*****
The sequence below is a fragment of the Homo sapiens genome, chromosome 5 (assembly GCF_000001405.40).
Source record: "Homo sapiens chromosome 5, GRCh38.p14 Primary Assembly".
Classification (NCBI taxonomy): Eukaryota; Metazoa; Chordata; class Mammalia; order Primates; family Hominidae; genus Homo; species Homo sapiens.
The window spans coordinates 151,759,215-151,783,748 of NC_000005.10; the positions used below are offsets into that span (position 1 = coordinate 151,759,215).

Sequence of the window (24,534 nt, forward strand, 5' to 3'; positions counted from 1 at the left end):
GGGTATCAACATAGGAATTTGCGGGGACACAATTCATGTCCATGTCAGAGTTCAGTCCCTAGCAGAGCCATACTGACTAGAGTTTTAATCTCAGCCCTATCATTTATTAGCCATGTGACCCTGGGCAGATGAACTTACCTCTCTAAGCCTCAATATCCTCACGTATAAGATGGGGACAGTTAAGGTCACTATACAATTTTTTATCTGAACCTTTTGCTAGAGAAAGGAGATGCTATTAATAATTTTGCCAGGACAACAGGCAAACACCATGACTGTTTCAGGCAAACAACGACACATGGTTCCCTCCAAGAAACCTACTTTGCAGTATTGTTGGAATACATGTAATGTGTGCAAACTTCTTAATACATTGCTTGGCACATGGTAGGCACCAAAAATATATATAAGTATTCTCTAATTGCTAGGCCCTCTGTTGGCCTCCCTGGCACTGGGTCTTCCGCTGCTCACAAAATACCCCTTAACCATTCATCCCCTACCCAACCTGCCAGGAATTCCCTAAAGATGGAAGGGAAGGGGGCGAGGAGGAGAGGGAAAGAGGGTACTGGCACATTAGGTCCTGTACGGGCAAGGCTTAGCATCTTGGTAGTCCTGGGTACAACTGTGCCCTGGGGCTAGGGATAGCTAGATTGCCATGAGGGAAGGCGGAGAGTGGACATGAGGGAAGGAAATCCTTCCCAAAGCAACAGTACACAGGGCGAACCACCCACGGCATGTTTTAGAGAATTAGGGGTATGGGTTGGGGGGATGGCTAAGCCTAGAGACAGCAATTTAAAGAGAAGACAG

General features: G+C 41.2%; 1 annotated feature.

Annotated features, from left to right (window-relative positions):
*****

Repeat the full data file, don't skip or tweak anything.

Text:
The sequence below is a fragment of the Homo sapiens genome, chromosome 5 (assembly GCF_000001405.40).
Source record: "Homo sapiens chromosome 5, GRCh38.p14 Primary Assembly".
Classification (NCBI taxonomy): Eukaryota; Metazoa; Chordata; class Mammalia; order Primates; family Hominidae; genus Homo; species Homo sapiens.
The window spans coordinates 151,759,215-151,783,748 of NC_000005.10; the positions used below are offsets into that span (position 1 = coordinate 151,759,215).

Sequence of the window (24,534 nt, forward strand, 5' to 3'; positions counted from 1 at the left end):
GGGTATCAACATAGGAATTTGCGGGGACACAATTCATGTCCATGTCAGAGTTCAGTCCCTAGCAGAGCCATACTGACTAGAGTTTTAATCTCAGCCCTATCATTTATTAGCCATGTGACCCTGGGCAGATGAACTTACCTCTCTAAGCCTCAATATCCTCACGTATAAGATGGGGACAGTTAAGGTCACTATACAATTTTTTATCTGAACCTTTTGCTAGAGAAAGGAGATGCTATTAATAATTTTGCCAGGACAACAGGCAAACACCATGACTGTTTCAGGCAAACAACGACACATGGTTCCCTCCAAGAAACCTACTTTGCAGTATTGTTGGAATACATGTAATGTGTGCAAACTTCTTAATACATTGCTTGGCACATGGTAGGCACCAAAAATATATATAAGTATTCTCTAATTGCTAGGCCCTCTGTTGGCCTCCCTGGCACTGGGTCTTCCGCTGCTCACAAAATACCCCTTAACCATTCATCCCCTACCCAACCTGCCAGGAATTCCCTAAAGATGGAAGGGAAGGGGGCGAGGAGGAGAGGGAAAGAGGGTACTGGCACATTAGGTCCTGTACGGGCAAGGCTTAGCATCTTGGTAGTCCTGGGTACAACTGTGCCCTGGGGCTAGGGATAGCTAGATTGCCATGAGGGAAGGCGGAGAGTGGACATGAGGGAAGGAAATCCTTCCCAAAGCAACAGTACACAGGGCGAACCACCCACGGCATGTTTTAGAGAATTAGGGGTATGGGTTGGGGGGATGGCTAAGCCTAGAGACAGCAATTTAAAGAGAAGACAG

General features: G+C 41.2%; 1 annotated feature.

Annotated features, from left to right (window-relative positions):